Rescue Dogs Come To The Aid Of People With Diabetes

Dogs have often been praised for their ability to detect what other animals, including humans, cannot sense. With their exceptional hearing, eyesight, and sense of smell, it’s easy to see how they are naturally equipped to sense what may be invisible to us. Because of this, dogs are now being used for their ability to sense potential medical emergencies in people with diabetes.

Despite all the advances that modern medicine has made, there are still instances where nature provides the ideal solution. In the last several years, there has been a rise in the number of service dogs who specialize in diabetes. These dogs are able to sense drops in blood pressure and blood sugar levels that can result in diabetic emergencies. Founder Crystal Cockroft has been training service dogs to assist people with diabetes, and get them help during emergencies. Crystal has several years of experience working with dogs, and she has incorporated this experience into scent training.

Trained from the time they are puppies, these service dogs always remain vigilant and are conditioned to provide support and assistance to their owners. As discussed on station NBC4 in Los Angeles, exactly how these dogs are able to detect drops in blood sugar remains a mystery. Although they possess an exceptional sense of smell, science is still working to explain the exact mechanism of detection.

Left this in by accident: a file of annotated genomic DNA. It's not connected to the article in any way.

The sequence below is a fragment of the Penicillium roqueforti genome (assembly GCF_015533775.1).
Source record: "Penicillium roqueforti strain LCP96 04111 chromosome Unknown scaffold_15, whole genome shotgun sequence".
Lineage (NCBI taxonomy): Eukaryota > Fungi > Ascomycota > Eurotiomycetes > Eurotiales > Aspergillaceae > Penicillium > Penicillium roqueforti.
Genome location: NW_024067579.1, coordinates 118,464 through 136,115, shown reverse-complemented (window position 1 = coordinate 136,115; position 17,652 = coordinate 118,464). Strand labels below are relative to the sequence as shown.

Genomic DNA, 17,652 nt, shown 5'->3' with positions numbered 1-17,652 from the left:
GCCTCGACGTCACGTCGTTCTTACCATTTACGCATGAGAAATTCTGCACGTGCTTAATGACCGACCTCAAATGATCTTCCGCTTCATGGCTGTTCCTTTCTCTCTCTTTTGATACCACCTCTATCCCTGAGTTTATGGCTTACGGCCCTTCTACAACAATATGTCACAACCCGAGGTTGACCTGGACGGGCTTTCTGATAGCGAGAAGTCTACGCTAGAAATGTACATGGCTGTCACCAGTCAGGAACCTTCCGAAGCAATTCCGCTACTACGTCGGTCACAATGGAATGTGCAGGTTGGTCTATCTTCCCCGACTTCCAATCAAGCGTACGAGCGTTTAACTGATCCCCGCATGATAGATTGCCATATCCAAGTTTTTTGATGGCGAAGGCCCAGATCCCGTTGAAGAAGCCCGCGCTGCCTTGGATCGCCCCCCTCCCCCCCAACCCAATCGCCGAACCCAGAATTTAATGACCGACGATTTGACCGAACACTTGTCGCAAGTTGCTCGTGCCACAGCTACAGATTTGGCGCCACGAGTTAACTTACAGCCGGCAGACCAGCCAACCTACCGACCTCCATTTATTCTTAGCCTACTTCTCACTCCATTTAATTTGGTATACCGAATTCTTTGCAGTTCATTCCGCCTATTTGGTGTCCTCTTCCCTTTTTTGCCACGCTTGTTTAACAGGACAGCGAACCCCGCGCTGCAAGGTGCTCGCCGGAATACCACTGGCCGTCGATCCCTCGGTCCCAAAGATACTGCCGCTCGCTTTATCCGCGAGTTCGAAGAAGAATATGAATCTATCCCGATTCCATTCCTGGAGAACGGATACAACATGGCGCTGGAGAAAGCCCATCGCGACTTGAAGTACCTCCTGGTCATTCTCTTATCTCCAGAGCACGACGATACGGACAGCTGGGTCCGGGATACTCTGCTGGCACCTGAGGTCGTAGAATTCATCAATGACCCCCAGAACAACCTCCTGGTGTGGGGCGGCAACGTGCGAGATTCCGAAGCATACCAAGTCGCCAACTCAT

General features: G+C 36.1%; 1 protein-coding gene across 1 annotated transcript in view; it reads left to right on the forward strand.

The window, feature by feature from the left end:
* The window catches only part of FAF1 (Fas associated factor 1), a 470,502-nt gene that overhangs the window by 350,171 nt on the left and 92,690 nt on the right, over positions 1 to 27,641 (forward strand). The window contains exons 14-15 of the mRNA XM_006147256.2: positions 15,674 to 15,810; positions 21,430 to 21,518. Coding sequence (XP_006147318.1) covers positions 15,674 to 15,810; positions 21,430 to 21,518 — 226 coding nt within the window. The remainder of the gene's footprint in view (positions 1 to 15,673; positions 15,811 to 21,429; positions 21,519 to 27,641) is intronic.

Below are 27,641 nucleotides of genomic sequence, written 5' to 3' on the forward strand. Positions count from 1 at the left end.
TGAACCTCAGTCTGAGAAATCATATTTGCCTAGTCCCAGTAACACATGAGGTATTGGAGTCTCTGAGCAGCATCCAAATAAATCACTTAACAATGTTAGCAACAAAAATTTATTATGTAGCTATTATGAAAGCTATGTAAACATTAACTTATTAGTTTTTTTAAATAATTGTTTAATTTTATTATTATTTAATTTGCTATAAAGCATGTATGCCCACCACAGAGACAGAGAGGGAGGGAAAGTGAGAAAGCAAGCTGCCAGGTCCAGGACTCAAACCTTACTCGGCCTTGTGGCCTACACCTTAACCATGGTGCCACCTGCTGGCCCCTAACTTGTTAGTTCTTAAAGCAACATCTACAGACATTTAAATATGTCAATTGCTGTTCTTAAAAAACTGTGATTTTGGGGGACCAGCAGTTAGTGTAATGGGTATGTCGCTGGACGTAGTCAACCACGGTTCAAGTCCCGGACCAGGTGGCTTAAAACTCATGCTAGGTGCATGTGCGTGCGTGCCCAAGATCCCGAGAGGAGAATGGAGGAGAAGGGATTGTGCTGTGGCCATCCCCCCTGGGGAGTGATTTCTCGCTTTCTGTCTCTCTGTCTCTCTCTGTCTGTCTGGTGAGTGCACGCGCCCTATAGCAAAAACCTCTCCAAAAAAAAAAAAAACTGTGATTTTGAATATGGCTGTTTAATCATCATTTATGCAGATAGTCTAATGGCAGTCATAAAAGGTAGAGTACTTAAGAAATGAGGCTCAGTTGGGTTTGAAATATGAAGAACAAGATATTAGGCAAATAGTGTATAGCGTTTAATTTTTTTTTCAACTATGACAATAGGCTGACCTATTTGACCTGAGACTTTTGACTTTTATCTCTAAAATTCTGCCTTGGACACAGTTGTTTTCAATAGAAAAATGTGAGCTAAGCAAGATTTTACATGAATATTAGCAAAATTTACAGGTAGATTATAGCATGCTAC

What matters most, however, is that these dogs are saving lives. Dogs4Diabetics is working hard to match exceptional dogs with individuals who need them most. These service dogs become aware of potentially dangerous drops in blood sugar, making them faster and more effective at providing a response than the a person with diabetes could alone.

Service dogs are one of many helpful resources for people living with diabetes. These dogs not only provide companionship, but they can also provide life-saving alerts before their humans even know something is wrong. Continued support of such life-saving endeavors will help people with diabetes live more functional and happy lives.

Medianet DBS
A. Boyea was born and raised in West Michigan. She attended Grand Valley State University and graduated with a degree in marketing. She now resides in Grand Rapids, Michigan, and shares a house with her husband, and their two dogs, and two cats.